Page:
Packing up to 14 rounds (13+1) into such an easy to conceal package is mind blowing.

The development of this seemingly physics-bending compact pistol was, in the words of Springfield Armory CEO Dennis Reese, “shaped by a singular mission — to deliver the ultimate concealed carry handgun.”

Did Springfield succeed? Let’s take a look and see. Also, be sure to check out my full video review at the top of this page.

Standing Apart

While the micro-compact semi-auto pistol market is packed with options, the new +P rated Hellcat sets itself apart with some very unique features. But first let’s discuss its dimensions so you can appreciate how small it is.

Springfield Hellcat CCW 9mm pistol
The Hellcat has helped reshape the way we look at CCW micro-sized pistols.

The pistol weighs around 18 oz., has a short 3″ barrel and is a mere 1″ wide. Yet within these tiny dimensions the pistol packs an impressive 11-round capacity within its patented magazine — and bumps it up to 13+1 with the included extended magazine. Springfield describes it as “the world’s highest capacity micro-compact,” and I haven’t been able to identify an alternative to refute that claim.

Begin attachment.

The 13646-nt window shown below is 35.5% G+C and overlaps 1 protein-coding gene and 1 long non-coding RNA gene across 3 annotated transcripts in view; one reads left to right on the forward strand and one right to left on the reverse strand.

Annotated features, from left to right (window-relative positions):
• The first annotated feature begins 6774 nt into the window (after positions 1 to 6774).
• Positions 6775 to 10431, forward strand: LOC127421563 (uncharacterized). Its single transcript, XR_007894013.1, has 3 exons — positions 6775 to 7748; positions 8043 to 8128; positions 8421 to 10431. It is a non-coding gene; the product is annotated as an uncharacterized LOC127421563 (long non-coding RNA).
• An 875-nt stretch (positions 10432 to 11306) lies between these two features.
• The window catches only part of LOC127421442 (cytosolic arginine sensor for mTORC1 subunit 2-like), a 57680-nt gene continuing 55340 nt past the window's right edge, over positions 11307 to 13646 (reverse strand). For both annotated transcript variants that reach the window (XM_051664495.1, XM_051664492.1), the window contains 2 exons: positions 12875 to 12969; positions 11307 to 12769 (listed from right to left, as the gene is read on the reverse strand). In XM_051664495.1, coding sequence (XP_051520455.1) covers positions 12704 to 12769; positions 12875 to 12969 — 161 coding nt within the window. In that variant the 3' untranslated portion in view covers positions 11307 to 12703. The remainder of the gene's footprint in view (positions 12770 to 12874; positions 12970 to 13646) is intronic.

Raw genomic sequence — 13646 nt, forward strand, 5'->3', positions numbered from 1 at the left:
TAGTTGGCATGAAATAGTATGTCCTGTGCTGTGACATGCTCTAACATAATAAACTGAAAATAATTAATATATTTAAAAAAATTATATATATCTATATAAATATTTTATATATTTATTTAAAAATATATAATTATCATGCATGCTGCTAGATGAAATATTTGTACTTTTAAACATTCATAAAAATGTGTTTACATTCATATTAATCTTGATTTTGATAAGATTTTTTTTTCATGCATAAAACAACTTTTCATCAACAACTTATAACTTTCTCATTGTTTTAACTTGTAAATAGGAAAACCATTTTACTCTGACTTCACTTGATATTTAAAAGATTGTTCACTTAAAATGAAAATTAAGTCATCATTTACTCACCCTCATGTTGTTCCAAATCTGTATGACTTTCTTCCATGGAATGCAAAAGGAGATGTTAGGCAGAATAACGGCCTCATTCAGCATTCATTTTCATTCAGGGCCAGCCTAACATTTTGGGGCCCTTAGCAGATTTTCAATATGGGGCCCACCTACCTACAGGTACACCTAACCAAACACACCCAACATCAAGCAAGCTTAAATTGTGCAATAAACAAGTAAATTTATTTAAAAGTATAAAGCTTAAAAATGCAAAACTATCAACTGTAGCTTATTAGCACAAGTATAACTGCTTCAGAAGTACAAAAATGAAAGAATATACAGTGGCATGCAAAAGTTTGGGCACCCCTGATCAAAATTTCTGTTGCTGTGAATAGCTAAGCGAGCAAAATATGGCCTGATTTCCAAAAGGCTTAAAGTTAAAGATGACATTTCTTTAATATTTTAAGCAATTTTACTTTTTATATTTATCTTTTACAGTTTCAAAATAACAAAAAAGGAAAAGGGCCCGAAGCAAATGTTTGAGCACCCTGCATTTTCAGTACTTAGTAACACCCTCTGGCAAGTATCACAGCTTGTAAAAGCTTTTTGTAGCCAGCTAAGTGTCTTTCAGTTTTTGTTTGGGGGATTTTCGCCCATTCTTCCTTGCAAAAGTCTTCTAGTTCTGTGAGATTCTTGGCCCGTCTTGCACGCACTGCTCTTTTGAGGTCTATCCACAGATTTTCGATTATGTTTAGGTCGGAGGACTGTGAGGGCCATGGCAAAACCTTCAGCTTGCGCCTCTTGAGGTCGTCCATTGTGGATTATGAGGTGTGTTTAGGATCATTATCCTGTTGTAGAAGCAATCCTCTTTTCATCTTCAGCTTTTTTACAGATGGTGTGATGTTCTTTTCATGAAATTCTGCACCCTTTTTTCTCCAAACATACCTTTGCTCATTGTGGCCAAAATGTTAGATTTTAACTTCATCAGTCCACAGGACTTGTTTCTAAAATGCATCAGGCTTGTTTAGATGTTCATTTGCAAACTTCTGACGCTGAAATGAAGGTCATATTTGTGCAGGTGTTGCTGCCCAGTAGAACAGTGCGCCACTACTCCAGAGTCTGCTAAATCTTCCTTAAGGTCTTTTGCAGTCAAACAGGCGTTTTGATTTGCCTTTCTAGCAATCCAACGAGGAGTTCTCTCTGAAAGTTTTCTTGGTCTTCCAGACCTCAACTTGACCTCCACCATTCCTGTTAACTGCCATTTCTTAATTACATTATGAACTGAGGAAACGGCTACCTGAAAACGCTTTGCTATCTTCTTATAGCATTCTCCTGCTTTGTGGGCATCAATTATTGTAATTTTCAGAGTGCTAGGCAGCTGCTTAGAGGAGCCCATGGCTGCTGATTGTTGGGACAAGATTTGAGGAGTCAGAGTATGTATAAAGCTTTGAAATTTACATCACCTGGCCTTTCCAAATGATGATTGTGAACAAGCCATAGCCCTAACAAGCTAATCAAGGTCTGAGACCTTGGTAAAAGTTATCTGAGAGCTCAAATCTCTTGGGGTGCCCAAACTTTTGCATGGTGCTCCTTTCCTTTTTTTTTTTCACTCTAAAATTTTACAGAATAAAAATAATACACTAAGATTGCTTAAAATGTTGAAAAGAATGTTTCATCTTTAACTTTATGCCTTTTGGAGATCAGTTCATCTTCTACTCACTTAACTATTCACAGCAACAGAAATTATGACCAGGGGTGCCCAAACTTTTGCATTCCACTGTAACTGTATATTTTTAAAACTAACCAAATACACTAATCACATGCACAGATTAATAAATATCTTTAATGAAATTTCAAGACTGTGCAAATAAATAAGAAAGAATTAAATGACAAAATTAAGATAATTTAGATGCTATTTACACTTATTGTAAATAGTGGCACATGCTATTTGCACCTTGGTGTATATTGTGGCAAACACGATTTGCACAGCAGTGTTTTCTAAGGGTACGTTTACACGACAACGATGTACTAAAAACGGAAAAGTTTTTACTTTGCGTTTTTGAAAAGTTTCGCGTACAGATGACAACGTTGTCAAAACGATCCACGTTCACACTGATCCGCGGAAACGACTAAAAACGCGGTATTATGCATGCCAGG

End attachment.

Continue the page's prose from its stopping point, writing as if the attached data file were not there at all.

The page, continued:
In addition to its impressive capacity, the Hellcat is also capable of accepting micro red dot optics such as the Shield RMSc and the JP Enterprises JPoint.

While the pistol is offered in a standard model with iron sights, the OSP version features a removable cover plate and the ability to mount optics directly to the slide. As a result, optics sit low enough to allow co-witnessing the irons with the red dot.

Hellcat sights
The Hellcat’s U-Dot sights are designed to co-witness through an optic like this Shield RMSc on the OSP version of the pistol.

Pricing of the two models? The standard has an MSRP of $569, and the OSP model bumps the price up a mere $30 to $599.

Speaking of the iron sights, both versions come standard with Springfield’s U-Dot sights, which features a deep U-shaped notch rear — with a “tactical rack” for one-handed cycling of the slide — that mates up with a tritium front dot surrounded by a luminescent ring.

Rear U-notch and chamber loaded indicator on the Hellcat
The OSP version of the Hellcat has a removable cover plate for the optic mounting section atop the slide.

The slide sports forward and rear cocking serrations, with the rear ones wrapping up over the top of the slide, both on the standard and also on the cover plate of the OSP model.

While we’re discussing the slide, it’s worth mentioning both it and the hammer-forged barrel are Melonite-coated inside and out for corrosion resistance and increased durability.